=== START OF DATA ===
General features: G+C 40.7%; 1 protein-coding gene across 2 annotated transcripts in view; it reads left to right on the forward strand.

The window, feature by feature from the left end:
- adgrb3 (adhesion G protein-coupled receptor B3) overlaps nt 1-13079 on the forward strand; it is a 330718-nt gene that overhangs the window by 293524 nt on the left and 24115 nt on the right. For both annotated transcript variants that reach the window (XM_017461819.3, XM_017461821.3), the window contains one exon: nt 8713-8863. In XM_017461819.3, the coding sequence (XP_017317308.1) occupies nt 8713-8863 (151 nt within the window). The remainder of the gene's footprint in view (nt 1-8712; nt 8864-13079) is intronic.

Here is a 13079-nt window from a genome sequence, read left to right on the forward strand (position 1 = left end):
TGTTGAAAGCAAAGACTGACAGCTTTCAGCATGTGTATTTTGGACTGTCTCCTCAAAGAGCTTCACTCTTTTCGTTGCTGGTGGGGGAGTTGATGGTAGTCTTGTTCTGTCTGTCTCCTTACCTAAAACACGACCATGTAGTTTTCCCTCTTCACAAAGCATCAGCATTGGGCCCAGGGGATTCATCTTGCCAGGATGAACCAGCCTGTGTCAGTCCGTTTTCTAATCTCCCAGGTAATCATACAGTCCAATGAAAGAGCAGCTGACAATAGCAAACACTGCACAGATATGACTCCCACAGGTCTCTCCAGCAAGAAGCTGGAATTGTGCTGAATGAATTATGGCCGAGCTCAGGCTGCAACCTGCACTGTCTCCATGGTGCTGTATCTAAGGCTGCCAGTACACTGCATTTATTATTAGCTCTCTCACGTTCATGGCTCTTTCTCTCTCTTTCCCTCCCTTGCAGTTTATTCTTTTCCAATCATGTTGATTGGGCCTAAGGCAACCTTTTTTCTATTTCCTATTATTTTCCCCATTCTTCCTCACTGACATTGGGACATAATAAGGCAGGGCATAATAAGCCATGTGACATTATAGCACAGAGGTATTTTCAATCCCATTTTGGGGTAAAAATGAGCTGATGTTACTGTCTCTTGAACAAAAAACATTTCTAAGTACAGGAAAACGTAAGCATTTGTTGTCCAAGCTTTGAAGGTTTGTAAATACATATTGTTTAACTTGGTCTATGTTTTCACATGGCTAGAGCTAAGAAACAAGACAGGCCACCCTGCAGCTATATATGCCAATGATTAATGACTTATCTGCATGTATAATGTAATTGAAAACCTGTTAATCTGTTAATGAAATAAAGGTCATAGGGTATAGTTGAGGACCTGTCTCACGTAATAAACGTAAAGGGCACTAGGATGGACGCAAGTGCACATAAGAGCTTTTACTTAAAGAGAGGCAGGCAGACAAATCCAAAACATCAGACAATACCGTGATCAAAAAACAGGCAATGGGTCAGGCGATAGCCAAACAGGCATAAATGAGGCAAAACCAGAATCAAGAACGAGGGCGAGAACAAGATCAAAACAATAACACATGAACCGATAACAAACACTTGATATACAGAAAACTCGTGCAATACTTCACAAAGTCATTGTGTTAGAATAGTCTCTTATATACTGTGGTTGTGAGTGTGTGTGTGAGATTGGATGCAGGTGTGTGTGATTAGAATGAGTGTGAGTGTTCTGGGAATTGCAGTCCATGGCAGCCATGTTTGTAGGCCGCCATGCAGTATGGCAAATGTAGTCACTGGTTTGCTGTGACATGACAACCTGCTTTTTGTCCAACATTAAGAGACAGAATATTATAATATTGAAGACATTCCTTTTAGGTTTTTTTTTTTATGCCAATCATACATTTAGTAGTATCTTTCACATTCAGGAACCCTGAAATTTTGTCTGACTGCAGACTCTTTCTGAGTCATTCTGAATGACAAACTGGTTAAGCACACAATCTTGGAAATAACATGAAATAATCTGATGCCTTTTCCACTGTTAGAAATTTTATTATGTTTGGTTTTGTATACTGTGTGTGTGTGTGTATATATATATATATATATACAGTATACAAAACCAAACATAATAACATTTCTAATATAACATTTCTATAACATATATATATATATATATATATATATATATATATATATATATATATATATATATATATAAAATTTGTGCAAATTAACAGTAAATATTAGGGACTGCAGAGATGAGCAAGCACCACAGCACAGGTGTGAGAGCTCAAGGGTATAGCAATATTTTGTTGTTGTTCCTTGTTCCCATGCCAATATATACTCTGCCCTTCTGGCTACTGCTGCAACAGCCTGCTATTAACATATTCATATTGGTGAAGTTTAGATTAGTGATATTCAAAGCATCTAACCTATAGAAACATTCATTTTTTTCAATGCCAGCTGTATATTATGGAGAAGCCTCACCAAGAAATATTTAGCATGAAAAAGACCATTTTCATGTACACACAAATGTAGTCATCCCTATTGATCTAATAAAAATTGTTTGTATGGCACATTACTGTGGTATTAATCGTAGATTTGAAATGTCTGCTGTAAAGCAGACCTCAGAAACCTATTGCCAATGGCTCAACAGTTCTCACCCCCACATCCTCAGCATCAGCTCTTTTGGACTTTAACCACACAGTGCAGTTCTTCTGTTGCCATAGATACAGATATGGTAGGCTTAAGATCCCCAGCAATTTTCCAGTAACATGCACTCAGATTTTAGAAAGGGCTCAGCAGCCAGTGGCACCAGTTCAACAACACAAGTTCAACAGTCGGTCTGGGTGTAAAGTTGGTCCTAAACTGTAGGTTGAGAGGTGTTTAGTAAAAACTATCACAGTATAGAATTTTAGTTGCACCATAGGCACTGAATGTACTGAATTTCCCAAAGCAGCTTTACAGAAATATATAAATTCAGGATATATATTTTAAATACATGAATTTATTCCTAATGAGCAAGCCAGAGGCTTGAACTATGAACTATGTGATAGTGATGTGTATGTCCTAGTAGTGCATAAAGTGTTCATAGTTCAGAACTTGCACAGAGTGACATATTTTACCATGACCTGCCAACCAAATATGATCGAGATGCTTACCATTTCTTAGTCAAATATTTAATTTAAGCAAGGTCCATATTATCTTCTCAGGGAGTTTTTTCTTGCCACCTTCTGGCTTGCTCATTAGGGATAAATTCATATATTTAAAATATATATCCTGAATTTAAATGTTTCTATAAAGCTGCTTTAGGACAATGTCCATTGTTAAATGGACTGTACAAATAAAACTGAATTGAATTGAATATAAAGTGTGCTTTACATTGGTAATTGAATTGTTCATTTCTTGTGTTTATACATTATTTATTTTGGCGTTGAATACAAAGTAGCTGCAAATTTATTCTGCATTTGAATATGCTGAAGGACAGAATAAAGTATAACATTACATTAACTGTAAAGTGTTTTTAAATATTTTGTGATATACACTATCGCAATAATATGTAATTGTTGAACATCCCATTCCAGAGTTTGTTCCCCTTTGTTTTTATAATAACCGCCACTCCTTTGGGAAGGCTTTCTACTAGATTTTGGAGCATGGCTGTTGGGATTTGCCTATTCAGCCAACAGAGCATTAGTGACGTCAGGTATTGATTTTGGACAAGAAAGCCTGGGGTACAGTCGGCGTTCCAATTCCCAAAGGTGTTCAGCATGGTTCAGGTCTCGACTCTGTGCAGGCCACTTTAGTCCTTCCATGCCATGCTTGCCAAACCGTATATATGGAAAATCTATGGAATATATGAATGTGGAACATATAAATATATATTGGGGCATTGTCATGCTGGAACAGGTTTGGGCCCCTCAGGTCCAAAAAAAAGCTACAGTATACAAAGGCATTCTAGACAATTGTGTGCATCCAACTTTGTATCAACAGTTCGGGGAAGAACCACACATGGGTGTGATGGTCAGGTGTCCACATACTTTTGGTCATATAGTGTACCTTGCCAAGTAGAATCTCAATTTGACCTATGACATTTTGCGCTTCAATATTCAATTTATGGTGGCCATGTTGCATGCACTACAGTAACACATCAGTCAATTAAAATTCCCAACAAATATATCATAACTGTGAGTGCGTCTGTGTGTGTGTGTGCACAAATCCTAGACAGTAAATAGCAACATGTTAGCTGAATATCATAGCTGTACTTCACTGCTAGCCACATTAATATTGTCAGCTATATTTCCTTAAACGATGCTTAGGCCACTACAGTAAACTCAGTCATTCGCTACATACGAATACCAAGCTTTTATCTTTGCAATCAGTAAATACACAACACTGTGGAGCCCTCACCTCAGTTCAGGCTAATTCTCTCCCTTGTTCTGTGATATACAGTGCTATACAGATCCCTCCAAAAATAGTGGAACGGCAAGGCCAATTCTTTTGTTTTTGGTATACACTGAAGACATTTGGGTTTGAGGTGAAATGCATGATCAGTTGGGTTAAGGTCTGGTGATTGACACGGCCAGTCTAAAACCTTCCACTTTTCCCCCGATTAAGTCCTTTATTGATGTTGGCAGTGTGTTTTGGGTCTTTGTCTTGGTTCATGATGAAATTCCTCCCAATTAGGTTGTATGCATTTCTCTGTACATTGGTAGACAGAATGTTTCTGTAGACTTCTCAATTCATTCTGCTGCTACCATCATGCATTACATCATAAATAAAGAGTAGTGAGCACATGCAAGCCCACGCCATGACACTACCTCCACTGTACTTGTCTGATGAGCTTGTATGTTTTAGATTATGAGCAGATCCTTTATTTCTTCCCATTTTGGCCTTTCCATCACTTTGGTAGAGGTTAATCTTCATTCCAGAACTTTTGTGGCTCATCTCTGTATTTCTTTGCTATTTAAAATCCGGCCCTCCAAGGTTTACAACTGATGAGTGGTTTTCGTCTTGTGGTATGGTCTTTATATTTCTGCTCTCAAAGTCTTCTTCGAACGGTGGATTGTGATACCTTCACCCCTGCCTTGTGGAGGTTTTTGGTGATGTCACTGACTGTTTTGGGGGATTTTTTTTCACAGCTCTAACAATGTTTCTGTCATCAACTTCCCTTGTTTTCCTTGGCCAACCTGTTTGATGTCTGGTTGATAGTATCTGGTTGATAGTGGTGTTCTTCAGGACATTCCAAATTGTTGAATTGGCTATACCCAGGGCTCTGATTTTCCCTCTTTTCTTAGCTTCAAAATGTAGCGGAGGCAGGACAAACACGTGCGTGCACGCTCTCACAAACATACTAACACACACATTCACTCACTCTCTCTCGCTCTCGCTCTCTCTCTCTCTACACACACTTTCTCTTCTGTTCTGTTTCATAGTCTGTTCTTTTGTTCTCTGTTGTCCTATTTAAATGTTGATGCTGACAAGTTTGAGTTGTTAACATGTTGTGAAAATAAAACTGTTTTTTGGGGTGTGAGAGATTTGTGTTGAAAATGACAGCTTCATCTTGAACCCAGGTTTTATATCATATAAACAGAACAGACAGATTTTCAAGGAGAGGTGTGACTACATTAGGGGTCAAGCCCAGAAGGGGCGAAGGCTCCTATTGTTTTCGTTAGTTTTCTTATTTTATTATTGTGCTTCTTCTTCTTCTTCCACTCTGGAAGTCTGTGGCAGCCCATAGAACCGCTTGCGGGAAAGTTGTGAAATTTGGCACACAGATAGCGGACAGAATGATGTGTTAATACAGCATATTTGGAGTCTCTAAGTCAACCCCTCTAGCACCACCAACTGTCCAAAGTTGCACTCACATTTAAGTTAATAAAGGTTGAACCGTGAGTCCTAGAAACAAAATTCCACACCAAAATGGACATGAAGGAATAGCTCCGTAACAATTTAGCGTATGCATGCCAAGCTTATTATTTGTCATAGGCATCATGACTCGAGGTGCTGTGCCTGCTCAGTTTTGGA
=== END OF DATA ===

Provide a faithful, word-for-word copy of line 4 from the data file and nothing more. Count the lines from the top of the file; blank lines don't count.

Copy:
Here is a 13079-nt window from a genome sequence, read left to right on the forward strand (position 1 = left end):